Analysts expect dollar to reach 8 pounds

Egyptian financial analysts expected the dollar to continue rising against the Egyptian pound on the official and black markets to reach eight pounds soon, in light of declining hard currency revenues.

The dollar rose against the pound on the official market from 7.015 pounds buying rate on 20 April to 7.15 pounds on Wednesday, and from 7.34 pounds to 7.60 pounds on the market.
Wael Ziada of Hermes said the dollar exchange rate in the coming three to six months is contingent upon the aid from the Gulf states. “If the aid stops, it will hit eight pounds,” he said, adding that there are no economic or political reforms at the moment that give any indication in this regard. “The presidential election is a good move, but not enough to balance exchange rates.”  
“The Central Bank is no longer able to balance the exchange rate due to a continued decline in hard currency revenues and aggressive speculations on the market,” he said. “And the bank’s recent bidding had but a slight effect due to an increasing demand.”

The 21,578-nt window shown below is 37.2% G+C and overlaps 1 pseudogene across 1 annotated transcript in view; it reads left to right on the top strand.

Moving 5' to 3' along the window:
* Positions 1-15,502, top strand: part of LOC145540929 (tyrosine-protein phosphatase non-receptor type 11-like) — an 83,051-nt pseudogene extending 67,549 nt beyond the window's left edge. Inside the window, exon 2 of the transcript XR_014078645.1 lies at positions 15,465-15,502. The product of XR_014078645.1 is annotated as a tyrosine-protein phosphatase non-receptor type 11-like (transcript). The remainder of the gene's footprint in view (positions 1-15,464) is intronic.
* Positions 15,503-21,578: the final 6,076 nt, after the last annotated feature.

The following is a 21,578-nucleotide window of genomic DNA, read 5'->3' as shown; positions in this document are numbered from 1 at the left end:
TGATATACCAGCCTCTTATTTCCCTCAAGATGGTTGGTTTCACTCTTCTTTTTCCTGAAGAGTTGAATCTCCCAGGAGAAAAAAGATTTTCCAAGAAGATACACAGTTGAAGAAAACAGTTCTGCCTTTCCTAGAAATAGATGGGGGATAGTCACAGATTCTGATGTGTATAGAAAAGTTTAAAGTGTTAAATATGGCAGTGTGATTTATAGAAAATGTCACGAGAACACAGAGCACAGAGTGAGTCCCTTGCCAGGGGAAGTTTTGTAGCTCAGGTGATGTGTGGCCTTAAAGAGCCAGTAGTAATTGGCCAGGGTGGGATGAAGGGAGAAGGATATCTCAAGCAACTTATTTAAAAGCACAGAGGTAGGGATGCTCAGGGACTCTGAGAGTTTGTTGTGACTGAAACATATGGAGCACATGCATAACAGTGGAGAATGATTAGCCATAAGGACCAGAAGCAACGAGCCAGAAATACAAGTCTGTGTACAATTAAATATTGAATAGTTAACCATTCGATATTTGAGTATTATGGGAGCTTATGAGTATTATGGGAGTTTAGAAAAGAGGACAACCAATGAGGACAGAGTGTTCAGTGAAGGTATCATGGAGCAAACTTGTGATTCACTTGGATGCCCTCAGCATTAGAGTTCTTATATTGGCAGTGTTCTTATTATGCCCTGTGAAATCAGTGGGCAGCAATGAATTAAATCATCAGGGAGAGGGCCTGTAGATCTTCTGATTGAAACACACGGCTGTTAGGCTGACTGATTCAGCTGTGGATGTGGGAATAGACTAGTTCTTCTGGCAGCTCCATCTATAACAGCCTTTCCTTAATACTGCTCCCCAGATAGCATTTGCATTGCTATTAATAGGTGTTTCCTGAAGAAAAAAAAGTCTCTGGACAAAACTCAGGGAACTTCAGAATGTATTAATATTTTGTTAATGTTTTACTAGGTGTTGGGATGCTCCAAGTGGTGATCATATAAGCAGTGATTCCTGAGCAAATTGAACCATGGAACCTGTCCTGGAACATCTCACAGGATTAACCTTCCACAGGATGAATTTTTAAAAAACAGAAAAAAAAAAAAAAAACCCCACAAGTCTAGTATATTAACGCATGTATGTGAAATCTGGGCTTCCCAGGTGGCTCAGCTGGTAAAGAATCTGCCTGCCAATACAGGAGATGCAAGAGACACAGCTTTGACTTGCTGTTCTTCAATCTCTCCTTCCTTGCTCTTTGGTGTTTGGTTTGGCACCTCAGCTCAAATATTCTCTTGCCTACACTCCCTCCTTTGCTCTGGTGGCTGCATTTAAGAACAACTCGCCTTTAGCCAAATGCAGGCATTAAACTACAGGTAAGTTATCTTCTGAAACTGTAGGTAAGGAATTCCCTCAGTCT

For his part, Tamer Shaker of the Golden Exchange Company agreed that speculations on the black market do affect the rate. “Although the dollar went up, it did so in much lower ratios than in previous years,” he said. “And demand should not pressure the rate up.”
Financial analyst Hisham Ibrahim cited Central Bank Governor Hisham Ramez who said a few weeks ago that he would eliminate the black market within three months. “This is too difficult to achieve,” he said, explaining that the bank will have to meet its obligations from the cash reserve, which will affect the exchange rate of the dollar. “There are US$3 billion that must be paid to Qatar at the end of 2014 and another US$700 million to the Paris Club in July.”
“It will be difficult to pay those US$3.7 billion dollars with tourism and foreign direct and indirect investments are low,” he said. “So the dollar is bound to rise.”
“The central bank must withdraw licenses of exchange companies that undergo speculations,” he said. “The rising dollar will raise commodity import prices as well, especially in the month of Ramadan where consumption is high.”
Edited translation from Al-Masry Al-Youm

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